The Texas Senate Finance Committee has approved a budget that spends down an additional $3 billion from the state's Rainy Day fund, according to our political reporting partner the Texas Tribune. The 11-4 vote came faster than expected this morning, and it sets up a showdown between House and Senate lawmakers.
That's because House leaders have made it clear they will oppose using any more than the $3.1 billion in Rainy Day Fund money already approved to help balance the budget for the current fiscal year. The Senate's plan, championed by Senate Finance Committee chairperson Steve Ogden (R-Bryan), would increase Rainy Day Fund spending to $6.1 billion.
Ogden is likely more willing to spend down the Rainy Day Fund because of Legislative Budget Board forecasts that predict strong growth in oil and natural gas production, taxes on which fund the emergency savings account. Bloomberg News reports on how a rapid escalation in crude oil prices is fueling Ogden's optimism for Rainy Day Fund growth.
“That fund could easily rise to $12 billion,” Ogden said at a committee hearing. He based his estimate on revenue increases from taxes on oil and natural-gas production in the state as energy prices climb.
But the Senate plan is not expected to receive a warm reception from the more fiscally austere lower chamber, reports the Houston Chronicle's Peggy Fikac.
[T]he move could set up a face-off with the House, where Appropriations Chairman Jim Pitts said he doesn't see the necessary super-majority support to spend more from the [Rainy Day] fund than the $3.1 billion it has already approved. Gov. Rick Perry also has said he won't sign a budget that spends more from the fund.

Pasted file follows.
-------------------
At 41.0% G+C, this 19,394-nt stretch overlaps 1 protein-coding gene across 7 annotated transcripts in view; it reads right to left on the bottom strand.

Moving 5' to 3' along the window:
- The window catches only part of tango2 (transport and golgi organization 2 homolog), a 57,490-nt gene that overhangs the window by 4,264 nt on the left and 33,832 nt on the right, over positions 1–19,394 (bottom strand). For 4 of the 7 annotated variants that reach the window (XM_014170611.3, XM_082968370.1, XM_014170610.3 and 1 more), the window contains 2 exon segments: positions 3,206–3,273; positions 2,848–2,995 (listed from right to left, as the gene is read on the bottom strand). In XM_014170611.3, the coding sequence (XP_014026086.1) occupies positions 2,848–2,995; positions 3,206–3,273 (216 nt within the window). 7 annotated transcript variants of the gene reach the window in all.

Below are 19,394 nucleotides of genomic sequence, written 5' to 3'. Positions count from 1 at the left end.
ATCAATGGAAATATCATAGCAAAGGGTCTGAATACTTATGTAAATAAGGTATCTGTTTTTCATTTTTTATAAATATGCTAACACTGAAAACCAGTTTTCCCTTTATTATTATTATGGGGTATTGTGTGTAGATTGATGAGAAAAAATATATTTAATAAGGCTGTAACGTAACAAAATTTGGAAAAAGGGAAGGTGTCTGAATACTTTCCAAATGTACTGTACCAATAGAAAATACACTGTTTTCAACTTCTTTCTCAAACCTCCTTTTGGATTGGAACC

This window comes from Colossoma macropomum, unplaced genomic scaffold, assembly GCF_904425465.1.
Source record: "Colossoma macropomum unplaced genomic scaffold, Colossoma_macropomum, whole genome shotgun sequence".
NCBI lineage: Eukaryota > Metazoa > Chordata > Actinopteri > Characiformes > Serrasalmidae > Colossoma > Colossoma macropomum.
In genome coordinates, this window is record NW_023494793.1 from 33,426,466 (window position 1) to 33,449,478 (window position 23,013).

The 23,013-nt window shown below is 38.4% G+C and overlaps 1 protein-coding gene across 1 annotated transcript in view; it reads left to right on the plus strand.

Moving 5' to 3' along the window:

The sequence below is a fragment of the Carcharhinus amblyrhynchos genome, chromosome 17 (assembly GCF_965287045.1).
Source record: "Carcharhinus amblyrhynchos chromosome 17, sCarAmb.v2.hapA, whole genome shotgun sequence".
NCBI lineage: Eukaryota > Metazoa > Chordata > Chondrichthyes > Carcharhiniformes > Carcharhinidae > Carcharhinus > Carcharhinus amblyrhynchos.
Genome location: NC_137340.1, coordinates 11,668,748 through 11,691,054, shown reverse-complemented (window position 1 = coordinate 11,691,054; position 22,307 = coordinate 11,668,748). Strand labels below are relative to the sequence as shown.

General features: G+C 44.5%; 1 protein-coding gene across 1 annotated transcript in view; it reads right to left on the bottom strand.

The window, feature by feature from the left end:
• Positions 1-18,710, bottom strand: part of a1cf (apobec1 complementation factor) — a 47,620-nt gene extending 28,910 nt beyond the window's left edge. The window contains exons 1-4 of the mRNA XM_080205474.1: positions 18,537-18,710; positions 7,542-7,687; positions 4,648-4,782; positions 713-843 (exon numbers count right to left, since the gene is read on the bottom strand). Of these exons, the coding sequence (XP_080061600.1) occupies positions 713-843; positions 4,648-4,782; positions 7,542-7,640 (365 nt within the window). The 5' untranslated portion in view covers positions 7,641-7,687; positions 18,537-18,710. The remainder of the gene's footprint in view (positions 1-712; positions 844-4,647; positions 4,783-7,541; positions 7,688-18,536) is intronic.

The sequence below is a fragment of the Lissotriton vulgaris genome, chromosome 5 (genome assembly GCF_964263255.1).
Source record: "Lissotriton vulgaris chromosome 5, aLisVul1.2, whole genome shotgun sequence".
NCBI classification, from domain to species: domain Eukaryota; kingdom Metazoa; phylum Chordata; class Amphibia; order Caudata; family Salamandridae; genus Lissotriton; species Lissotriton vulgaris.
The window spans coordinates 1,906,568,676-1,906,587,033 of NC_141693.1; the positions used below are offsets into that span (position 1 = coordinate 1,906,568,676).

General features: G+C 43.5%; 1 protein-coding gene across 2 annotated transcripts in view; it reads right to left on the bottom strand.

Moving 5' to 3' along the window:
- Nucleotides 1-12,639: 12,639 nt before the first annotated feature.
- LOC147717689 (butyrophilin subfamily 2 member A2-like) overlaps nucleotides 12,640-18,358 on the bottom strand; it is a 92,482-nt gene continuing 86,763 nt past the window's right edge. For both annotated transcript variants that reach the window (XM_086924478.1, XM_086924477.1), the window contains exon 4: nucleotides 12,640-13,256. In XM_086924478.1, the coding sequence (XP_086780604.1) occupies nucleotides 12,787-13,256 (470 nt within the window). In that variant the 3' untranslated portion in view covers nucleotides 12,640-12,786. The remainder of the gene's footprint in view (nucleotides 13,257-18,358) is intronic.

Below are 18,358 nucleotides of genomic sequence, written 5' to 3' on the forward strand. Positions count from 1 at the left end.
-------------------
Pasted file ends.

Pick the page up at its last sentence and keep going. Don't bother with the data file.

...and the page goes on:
So where does this Senate plan spend the extra money? Largely, public education. At the beginning of the legislative session, the Senate's first budget bill would have slashed K-12 education by almost $10 billion. Now, largely through Senate Bill 22, that number has been whittled down to about $4 billion. As the Texas Tribune's Thanh Tan reports, SB22 cleared the Senate Finance Committee yesterday in an 11-4 vote.
The legislation, authored by Senate Education Chair Florence Shapiro, R-Plano, would put $5.3 billion back into the Foundation School Program, which is the main source of funding for public schools. An additional $400 million would be available for textbooks and pre-kindergarten programs. Overall, Shapiro said they found the money by changing funding formulas for the schools. She said cuts would be made to every district, ranging from 1 percent to 8 percent, and averaging around 5 to 7 percent.
The Austin Independent School District has been predicting a budget shortfall of $94.4 million dollars for the next school year, a gap it has already slashed in half by eliminating more than 1,000 positions. AISD's deficit is based on a state cut to public education of $5 billion.